Instead of waking to falling snow as many of us did on New Year’s Day 2011, people in Beebe, Arkansas, rose to find thousands of birds—grackles, starlings and red-winged blackbirds—falling from the sky, dead. An aerial photo revealed that the carcasses fell within a one-mile stretch of Beebe.
At first, theories about the cause ran from the natural (lightning strikes, high-altitude hail or shifts in the Earth’s magnetic core), to the imaginative (a chemical conspiracy, UFOs or a sign of the end of time as foretold in the Bible). In the end, however, scientists attributed the bird deaths to celebratory fireworks on New Year’s Eve. They postulated that the loud noises, cracks and booms may have sent the birds into such a frenzy that they crashed into homes, cars, trees and each other before plummeting to their deaths.
While this explanation is more palatable than thinking that the government is testing secret weapons or that beings from other planets are finally (after all our sci-fi movies!) making their move on our planet, it raises a troubling question: If birds nest in areas near human activity—and we keep contributing to an increasingly noisy world—what will the consequences be for wildlife?
It’s not only the birds
We already have plenty of evidence that elevated noise levels have harmful effects on terrestrial as well as marine animals. In Zimbabwe, helicopters that ferry tourists above Victoria Falls and elephant herding grounds create so much noise that it can be compared to the sound of a stampede. Environmentalists are worried that such noise may scare the region’s large numbers of elephants enough to make them flee to other areas. Of course, you can’t remove one species from its home ground without affecting the entire ecosystem, which means that the repercussions from a loss of elephants will reach to thousands of other wild animals and birds, making them suffer as well.
In the United States, noise from nearby traffic has been shown to alter the behavior of gray tree frogs. Loud sounds slow the abilities of the females to listen for and locate male frogs that are calling to them during the mating season. In Europe, tree frogs simply don’t call as much as they used to due to increasing noise pollution. Both gray and European tree frogs are struggling to adapt their calls to the growing demands of increased environmental noise, but unfortunately, they may be waging a losing battle. With less reproduction, their populations are declining.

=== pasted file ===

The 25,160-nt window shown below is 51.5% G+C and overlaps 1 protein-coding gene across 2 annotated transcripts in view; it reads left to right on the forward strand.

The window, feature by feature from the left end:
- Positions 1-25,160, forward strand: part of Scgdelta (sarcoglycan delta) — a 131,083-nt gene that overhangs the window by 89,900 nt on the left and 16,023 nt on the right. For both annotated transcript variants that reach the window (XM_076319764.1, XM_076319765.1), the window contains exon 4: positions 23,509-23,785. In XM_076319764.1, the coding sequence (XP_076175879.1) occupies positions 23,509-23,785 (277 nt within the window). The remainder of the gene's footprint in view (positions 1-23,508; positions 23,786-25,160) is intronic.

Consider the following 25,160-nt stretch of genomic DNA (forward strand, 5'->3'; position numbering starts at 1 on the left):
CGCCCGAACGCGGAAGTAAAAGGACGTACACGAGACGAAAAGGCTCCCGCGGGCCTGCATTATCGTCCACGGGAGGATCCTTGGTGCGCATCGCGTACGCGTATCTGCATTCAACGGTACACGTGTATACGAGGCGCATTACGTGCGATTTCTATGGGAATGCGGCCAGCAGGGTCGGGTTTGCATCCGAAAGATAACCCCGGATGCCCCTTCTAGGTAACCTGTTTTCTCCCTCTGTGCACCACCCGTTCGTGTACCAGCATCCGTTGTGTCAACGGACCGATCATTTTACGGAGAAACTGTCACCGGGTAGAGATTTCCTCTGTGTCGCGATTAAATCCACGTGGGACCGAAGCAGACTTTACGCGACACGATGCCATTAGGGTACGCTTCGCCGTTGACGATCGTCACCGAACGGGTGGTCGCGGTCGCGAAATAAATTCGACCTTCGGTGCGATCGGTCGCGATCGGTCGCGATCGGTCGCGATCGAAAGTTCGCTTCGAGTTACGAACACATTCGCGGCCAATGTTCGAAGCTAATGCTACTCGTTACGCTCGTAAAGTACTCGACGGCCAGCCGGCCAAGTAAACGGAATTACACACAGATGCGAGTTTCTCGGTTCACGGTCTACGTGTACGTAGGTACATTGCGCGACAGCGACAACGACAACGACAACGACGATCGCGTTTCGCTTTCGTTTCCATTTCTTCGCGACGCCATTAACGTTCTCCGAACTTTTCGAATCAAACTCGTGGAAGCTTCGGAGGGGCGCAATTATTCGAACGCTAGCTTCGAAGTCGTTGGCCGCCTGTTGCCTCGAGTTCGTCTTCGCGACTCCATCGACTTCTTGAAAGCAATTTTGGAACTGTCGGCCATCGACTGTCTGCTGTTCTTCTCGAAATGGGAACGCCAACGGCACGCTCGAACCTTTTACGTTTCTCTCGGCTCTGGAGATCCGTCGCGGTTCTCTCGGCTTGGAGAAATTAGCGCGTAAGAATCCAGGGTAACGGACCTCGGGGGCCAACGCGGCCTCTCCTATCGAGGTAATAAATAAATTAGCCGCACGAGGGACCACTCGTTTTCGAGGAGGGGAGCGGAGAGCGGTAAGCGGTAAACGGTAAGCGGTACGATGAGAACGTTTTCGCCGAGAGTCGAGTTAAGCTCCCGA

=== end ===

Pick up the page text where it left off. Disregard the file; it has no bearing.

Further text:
In the oceans, noise from shipping activities, oil drilling, undersea machinery such as sounding equipment that fishermen and scientists use, and navy sonar is making an impact on whales. Whales use their vocalizations for communication, navigation, detection of predators and prey, and to attract mates. Disruption of these biologically important functions could determine their reproductive success and longevity. Sound, particularly low-frequency sound, travels very efficiently underwater; some human activities may be felt across quite large areas of oceans.
Can you hear me now?
I’m not sure what killed the birds over Beebe. After all, many communities use fireworks for celebrations at varying times of the year, and birds typically do not rain from the sky. Maybe the event was a natural phenomenon and had nothing to do with human activities.
On the other hand, perhaps we do need to be more careful where we make our loud noises. Perhaps some wild areas should remain roadless, some patches of ocean left drill-less and some pond shores made into no-drive zones during mating season.
Do you think we need to institute noise regulations around sensitive natural areas, or would such laws be too intrusive, unrealistic and impossible to enforce?
In our lore and in practice—and in that of many other cultures—birds have portended the future. Owls often represent wisdom, helpfulness and the power of prophecy. Ravens are messengers, creators and guides to the Otherworld. We have put canaries into our employ in mines as early warning systems for toxic gases. It looks now as though the grackles, starlings and red-winged blackbirds are trying to tell us something, too.
If we’re quiet, we may be able to hear what they have to say.
Here’s to finding your true places and natural habitats,